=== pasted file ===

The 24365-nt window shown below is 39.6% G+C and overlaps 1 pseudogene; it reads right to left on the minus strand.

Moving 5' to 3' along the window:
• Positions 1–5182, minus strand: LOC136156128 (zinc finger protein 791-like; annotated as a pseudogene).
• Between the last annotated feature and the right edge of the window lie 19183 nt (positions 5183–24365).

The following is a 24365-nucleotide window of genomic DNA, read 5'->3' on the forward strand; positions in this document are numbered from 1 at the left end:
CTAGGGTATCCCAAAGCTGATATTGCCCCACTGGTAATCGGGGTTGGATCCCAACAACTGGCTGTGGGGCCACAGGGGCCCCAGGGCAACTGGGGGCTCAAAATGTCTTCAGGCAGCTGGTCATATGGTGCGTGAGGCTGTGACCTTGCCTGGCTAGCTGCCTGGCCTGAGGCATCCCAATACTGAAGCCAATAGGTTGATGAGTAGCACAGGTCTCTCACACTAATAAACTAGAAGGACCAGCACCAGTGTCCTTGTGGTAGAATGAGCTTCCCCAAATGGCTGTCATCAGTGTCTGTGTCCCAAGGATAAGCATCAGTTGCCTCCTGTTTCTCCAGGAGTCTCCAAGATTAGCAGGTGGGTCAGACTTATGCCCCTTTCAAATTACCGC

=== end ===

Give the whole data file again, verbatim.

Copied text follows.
The 24365-nt window shown below is 39.6% G+C and overlaps 1 pseudogene; it reads right to left on the minus strand.

Moving 5' to 3' along the window:
• Positions 1–5182, minus strand: LOC136156128 (zinc finger protein 791-like; annotated as a pseudogene).
• Between the last annotated feature and the right edge of the window lie 19183 nt (positions 5183–24365).

The following is a 24365-nucleotide window of genomic DNA, read 5'->3' on the forward strand; positions in this document are numbered from 1 at the left end:
CTAGGGTATCCCAAAGCTGATATTGCCCCACTGGTAATCGGGGTTGGATCCCAACAACTGGCTGTGGGGCCACAGGGGCCCCAGGGCAACTGGGGGCTCAAAATGTCTTCAGGCAGCTGGTCATATGGTGCGTGAGGCTGTGACCTTGCCTGGCTAGCTGCCTGGCCTGAGGCATCCCAATACTGAAGCCAATAGGTTGATGAGTAGCACAGGTCTCTCACACTAATAAACTAGAAGGACCAGCACCAGTGTCCTTGTGGTAGAATGAGCTTCCCCAAATGGCTGTCATCAGTGTCTGTGTCCCAAGGATAAGCATCAGTTGCCTCCTGTTTCTCCAGGAGTCTCCAAGATTAGCAGGTGGGTCAGACTTATGCCCCTTTCAAATTACCGC